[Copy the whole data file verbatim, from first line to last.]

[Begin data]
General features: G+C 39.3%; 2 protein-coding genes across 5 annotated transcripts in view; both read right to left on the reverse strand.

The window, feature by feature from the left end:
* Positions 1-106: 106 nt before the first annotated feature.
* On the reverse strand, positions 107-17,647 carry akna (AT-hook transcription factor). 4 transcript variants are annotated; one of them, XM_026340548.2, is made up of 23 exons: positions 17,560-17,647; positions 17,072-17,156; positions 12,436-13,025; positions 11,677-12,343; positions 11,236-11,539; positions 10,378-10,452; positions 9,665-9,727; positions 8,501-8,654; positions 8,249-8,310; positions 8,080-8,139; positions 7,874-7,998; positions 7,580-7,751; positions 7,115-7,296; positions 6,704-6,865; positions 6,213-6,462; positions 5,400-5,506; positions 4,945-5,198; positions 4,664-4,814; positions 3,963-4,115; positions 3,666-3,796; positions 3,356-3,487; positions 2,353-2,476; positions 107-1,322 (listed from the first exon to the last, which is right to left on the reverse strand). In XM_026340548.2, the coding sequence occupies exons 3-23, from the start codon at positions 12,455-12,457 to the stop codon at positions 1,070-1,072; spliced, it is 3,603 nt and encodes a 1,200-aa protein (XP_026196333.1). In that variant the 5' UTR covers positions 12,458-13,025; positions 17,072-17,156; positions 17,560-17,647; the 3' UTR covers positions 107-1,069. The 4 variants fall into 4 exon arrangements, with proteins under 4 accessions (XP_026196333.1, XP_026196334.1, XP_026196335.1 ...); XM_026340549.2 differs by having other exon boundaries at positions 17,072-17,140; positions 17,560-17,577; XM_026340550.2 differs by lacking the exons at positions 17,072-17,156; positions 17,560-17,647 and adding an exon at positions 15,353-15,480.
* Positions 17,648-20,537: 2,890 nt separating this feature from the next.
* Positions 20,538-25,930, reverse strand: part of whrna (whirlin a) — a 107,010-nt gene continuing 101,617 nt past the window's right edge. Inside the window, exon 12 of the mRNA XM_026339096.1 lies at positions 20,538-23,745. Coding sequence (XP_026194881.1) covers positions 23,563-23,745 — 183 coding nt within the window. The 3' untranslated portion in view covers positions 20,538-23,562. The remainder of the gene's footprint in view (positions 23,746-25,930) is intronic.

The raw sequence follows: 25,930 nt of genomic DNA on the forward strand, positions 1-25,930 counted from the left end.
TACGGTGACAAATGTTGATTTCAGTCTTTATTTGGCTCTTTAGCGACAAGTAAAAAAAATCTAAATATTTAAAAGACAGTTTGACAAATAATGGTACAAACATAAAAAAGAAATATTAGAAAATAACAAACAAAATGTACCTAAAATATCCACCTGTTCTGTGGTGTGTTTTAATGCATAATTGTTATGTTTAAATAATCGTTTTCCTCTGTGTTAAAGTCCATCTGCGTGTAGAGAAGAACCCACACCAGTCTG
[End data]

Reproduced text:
General features: G+C 39.3%; 2 protein-coding genes across 5 annotated transcripts in view; both read right to left on the reverse strand.

The window, feature by feature from the left end:
* Positions 1-106: 106 nt before the first annotated feature.
* On the reverse strand, positions 107-17,647 carry akna (AT-hook transcription factor). 4 transcript variants are annotated; one of them, XM_026340548.2, is made up of 23 exons: positions 17,560-17,647; positions 17,072-17,156; positions 12,436-13,025; positions 11,677-12,343; positions 11,236-11,539; positions 10,378-10,452; positions 9,665-9,727; positions 8,501-8,654; positions 8,249-8,310; positions 8,080-8,139; positions 7,874-7,998; positions 7,580-7,751; positions 7,115-7,296; positions 6,704-6,865; positions 6,213-6,462; positions 5,400-5,506; positions 4,945-5,198; positions 4,664-4,814; positions 3,963-4,115; positions 3,666-3,796; positions 3,356-3,487; positions 2,353-2,476; positions 107-1,322 (listed from the first exon to the last, which is right to left on the reverse strand). In XM_026340548.2, the coding sequence occupies exons 3-23, from the start codon at positions 12,455-12,457 to the stop codon at positions 1,070-1,072; spliced, it is 3,603 nt and encodes a 1,200-aa protein (XP_026196333.1). In that variant the 5' UTR covers positions 12,458-13,025; positions 17,072-17,156; positions 17,560-17,647; the 3' UTR covers positions 107-1,069. The 4 variants fall into 4 exon arrangements, with proteins under 4 accessions (XP_026196333.1, XP_026196334.1, XP_026196335.1 ...); XM_026340549.2 differs by having other exon boundaries at positions 17,072-17,140; positions 17,560-17,577; XM_026340550.2 differs by lacking the exons at positions 17,072-17,156; positions 17,560-17,647 and adding an exon at positions 15,353-15,480.
* Positions 17,648-20,537: 2,890 nt separating this feature from the next.
* Positions 20,538-25,930, reverse strand: part of whrna (whirlin a) — a 107,010-nt gene continuing 101,617 nt past the window's right edge. Inside the window, exon 12 of the mRNA XM_026339096.1 lies at positions 20,538-23,745. Coding sequence (XP_026194881.1) covers positions 23,563-23,745 — 183 coding nt within the window. The 3' untranslated portion in view covers positions 20,538-23,562. The remainder of the gene's footprint in view (positions 23,746-25,930) is intronic.

The raw sequence follows: 25,930 nt of genomic DNA on the forward strand, positions 1-25,930 counted from the left end.
TACGGTGACAAATGTTGATTTCAGTCTTTATTTGGCTCTTTAGCGACAAGTAAAAAAAATCTAAATATTTAAAAGACAGTTTGACAAATAATGGTACAAACATAAAAAAGAAATATTAGAAAATAACAAACAAAATGTACCTAAAATATCCACCTGTTCTGTGGTGTGTTTTAATGCATAATTGTTATGTTTAAATAATCGTTTTCCTCTGTGTTAAAGTCCATCTGCGTGTAGAGAAGAACCCACACCAGTCTG